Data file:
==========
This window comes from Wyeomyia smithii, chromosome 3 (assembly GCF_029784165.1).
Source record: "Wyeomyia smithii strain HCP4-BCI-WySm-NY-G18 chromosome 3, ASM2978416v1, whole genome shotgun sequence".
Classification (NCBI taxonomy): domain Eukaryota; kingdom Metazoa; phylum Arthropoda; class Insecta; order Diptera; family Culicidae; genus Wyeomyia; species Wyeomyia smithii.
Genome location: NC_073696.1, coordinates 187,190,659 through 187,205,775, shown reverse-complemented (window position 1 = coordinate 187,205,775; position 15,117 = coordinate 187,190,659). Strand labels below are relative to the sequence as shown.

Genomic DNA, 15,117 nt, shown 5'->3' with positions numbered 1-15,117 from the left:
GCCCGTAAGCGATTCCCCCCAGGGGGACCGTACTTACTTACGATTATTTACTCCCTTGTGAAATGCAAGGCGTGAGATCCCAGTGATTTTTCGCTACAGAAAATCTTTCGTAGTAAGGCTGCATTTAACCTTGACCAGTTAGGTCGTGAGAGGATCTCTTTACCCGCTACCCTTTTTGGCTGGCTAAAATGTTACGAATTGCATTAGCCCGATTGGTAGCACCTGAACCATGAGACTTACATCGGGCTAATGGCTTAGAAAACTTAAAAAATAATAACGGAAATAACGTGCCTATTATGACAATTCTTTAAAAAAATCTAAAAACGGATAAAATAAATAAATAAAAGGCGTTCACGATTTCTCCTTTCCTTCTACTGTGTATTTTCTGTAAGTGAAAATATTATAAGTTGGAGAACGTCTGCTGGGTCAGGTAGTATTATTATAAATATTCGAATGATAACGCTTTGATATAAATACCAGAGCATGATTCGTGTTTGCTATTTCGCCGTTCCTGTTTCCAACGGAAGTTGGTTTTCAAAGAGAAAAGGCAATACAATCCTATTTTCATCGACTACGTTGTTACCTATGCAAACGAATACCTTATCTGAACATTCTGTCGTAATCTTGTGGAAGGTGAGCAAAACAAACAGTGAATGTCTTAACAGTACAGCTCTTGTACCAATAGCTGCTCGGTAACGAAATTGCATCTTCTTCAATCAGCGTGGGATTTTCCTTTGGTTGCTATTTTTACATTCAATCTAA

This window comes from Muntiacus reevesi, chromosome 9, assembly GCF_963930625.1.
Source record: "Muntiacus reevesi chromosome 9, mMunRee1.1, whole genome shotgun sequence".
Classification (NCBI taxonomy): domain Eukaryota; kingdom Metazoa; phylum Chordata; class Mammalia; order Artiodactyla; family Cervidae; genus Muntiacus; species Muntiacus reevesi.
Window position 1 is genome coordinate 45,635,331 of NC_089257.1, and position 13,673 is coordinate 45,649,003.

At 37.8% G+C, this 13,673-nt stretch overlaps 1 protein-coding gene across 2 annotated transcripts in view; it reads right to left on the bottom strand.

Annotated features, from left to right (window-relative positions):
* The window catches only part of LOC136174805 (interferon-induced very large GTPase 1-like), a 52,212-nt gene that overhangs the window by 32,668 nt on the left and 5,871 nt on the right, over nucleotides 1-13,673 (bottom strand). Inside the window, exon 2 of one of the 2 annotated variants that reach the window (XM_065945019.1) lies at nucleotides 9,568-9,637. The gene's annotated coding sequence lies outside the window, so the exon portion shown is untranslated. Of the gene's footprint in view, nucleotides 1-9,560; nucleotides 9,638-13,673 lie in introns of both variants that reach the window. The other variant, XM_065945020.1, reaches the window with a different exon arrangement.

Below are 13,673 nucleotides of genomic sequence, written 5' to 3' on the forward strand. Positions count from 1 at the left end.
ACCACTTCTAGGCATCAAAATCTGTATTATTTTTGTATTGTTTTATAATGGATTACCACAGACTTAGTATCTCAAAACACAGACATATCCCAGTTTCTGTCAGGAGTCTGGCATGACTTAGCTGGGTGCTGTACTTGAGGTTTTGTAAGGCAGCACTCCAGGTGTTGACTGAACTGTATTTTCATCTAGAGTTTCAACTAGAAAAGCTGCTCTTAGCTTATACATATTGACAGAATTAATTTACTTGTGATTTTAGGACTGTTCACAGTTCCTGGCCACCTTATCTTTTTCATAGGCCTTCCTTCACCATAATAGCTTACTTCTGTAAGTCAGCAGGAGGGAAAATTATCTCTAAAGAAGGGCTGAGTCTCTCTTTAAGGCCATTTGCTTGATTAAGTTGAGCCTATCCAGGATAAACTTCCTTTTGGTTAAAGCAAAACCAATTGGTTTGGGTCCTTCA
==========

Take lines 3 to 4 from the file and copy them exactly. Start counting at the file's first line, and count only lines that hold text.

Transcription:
Classification (NCBI taxonomy): domain Eukaryota; kingdom Metazoa; phylum Arthropoda; class Insecta; order Diptera; family Culicidae; genus Wyeomyia; species Wyeomyia smithii.
Genome location: NC_073696.1, coordinates 187,190,659 through 187,205,775, shown reverse-complemented (window position 1 = coordinate 187,205,775; position 15,117 = coordinate 187,190,659). Strand labels below are relative to the sequence as shown.